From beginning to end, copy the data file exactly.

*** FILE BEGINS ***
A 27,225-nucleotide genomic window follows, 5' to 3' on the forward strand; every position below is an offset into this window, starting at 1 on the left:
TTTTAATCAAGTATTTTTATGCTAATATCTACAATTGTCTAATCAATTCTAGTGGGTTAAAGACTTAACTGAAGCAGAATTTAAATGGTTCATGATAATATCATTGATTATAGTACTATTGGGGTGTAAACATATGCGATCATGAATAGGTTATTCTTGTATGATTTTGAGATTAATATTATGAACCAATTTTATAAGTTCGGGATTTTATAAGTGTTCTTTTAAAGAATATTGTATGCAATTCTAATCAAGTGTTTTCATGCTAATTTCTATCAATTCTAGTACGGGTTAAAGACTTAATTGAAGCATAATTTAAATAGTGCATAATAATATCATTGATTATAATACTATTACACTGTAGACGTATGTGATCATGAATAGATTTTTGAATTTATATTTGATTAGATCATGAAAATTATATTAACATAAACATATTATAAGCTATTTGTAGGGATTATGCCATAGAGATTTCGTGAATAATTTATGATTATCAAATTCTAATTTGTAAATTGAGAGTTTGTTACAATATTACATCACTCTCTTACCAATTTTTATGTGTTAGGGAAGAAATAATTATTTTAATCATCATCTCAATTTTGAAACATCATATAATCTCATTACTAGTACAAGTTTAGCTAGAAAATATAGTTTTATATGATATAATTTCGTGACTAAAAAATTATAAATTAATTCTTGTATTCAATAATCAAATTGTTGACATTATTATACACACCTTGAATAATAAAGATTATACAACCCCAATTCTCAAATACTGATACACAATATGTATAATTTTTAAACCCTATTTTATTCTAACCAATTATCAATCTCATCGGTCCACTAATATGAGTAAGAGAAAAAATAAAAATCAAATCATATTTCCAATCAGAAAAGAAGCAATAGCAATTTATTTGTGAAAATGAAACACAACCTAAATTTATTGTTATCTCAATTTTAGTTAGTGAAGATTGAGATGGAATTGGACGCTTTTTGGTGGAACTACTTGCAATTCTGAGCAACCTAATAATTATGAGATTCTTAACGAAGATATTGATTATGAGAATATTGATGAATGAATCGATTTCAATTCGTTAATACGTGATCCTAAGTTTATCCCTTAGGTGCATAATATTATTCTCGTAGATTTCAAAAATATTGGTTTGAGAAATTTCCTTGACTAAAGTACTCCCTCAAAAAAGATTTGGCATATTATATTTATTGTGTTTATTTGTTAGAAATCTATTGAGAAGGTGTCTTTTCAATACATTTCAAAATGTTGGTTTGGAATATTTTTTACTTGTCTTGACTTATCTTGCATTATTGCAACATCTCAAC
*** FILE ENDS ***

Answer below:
A 27,225-nucleotide genomic window follows, 5' to 3' on the forward strand; every position below is an offset into this window, starting at 1 on the left:
TTTTAATCAAGTATTTTTATGCTAATATCTACAATTGTCTAATCAATTCTAGTGGGTTAAAGACTTAACTGAAGCAGAATTTAAATGGTTCATGATAATATCATTGATTATAGTACTATTGGGGTGTAAACATATGCGATCATGAATAGGTTATTCTTGTATGATTTTGAGATTAATATTATGAACCAATTTTATAAGTTCGGGATTTTATAAGTGTTCTTTTAAAGAATATTGTATGCAATTCTAATCAAGTGTTTTCATGCTAATTTCTATCAATTCTAGTACGGGTTAAAGACTTAATTGAAGCATAATTTAAATAGTGCATAATAATATCATTGATTATAATACTATTACACTGTAGACGTATGTGATCATGAATAGATTTTTGAATTTATATTTGATTAGATCATGAAAATTATATTAACATAAACATATTATAAGCTATTTGTAGGGATTATGCCATAGAGATTTCGTGAATAATTTATGATTATCAAATTCTAATTTGTAAATTGAGAGTTTGTTACAATATTACATCACTCTCTTACCAATTTTTATGTGTTAGGGAAGAAATAATTATTTTAATCATCATCTCAATTTTGAAACATCATATAATCTCATTACTAGTACAAGTTTAGCTAGAAAATATAGTTTTATATGATATAATTTCGTGACTAAAAAATTATAAATTAATTCTTGTATTCAATAATCAAATTGTTGACATTATTATACACACCTTGAATAATAAAGATTATACAACCCCAATTCTCAAATACTGATACACAATATGTATAATTTTTAAACCCTATTTTATTCTAACCAATTATCAATCTCATCGGTCCACTAATATGAGTAAGAGAAAAAATAAAAATCAAATCATATTTCCAATCAGAAAAGAAGCAATAGCAATTTATTTGTGAAAATGAAACACAACCTAAATTTATTGTTATCTCAATTTTAGTTAGTGAAGATTGAGATGGAATTGGACGCTTTTTGGTGGAACTACTTGCAATTCTGAGCAACCTAATAATTATGAGATTCTTAACGAAGATATTGATTATGAGAATATTGATGAATGAATCGATTTCAATTCGTTAATACGTGATCCTAAGTTTATCCCTTAGGTGCATAATATTATTCTCGTAGATTTCAAAAATATTGGTTTGAGAAATTTCCTTGACTAAAGTACTCCCTCAAAAAAGATTTGGCATATTATATTTATTGTGTTTATTTGTTAGAAATCTATTGAGAAGGTGTCTTTTCAATACATTTCAAAATGTTGGTTTGGAATATTTTTTACTTGTCTTGACTTATCTTGCATTATTGCAACATCTCAAC